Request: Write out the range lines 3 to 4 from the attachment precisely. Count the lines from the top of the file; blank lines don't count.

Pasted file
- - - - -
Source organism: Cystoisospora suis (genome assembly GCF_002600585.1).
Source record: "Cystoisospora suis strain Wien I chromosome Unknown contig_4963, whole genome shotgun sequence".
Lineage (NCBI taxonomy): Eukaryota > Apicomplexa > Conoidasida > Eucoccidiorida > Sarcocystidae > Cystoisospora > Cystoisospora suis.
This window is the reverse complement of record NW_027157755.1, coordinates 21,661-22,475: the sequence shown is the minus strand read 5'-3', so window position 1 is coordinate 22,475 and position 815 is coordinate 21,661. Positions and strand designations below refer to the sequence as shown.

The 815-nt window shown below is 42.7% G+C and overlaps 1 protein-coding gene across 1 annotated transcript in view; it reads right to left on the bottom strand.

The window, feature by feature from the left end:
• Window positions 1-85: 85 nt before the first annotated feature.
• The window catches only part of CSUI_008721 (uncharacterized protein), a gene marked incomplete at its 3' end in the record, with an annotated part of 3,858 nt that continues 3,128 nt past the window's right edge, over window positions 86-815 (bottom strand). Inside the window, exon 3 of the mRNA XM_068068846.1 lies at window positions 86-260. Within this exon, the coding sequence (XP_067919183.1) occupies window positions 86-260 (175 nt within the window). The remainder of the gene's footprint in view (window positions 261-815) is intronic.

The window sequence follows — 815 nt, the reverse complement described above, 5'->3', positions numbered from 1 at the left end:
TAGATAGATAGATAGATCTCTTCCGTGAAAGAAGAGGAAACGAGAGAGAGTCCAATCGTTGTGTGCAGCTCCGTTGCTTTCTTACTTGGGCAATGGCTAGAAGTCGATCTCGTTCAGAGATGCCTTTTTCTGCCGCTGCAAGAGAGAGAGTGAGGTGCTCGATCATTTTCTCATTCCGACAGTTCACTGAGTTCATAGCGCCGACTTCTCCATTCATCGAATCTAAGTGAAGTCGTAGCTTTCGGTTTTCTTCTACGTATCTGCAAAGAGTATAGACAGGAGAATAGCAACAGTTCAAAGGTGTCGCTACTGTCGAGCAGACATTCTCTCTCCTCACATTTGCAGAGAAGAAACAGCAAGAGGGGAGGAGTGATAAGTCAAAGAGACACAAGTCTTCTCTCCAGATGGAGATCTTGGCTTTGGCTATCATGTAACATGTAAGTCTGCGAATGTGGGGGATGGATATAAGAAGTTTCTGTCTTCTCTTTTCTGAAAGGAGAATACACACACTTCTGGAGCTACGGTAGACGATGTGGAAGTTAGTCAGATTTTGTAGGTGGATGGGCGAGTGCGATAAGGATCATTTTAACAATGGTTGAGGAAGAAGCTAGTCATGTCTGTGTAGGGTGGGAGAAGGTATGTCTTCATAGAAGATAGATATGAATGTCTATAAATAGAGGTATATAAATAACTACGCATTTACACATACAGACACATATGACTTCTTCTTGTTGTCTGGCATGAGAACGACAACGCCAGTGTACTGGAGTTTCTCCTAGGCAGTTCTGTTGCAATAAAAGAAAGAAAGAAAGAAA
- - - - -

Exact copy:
Lineage (NCBI taxonomy): Eukaryota > Apicomplexa > Conoidasida > Eucoccidiorida > Sarcocystidae > Cystoisospora > Cystoisospora suis.
This window is the reverse complement of record NW_027157755.1, coordinates 21,661-22,475: the sequence shown is the minus strand read 5'-3', so window position 1 is coordinate 22,475 and position 815 is coordinate 21,661. Positions and strand designations below refer to the sequence as shown.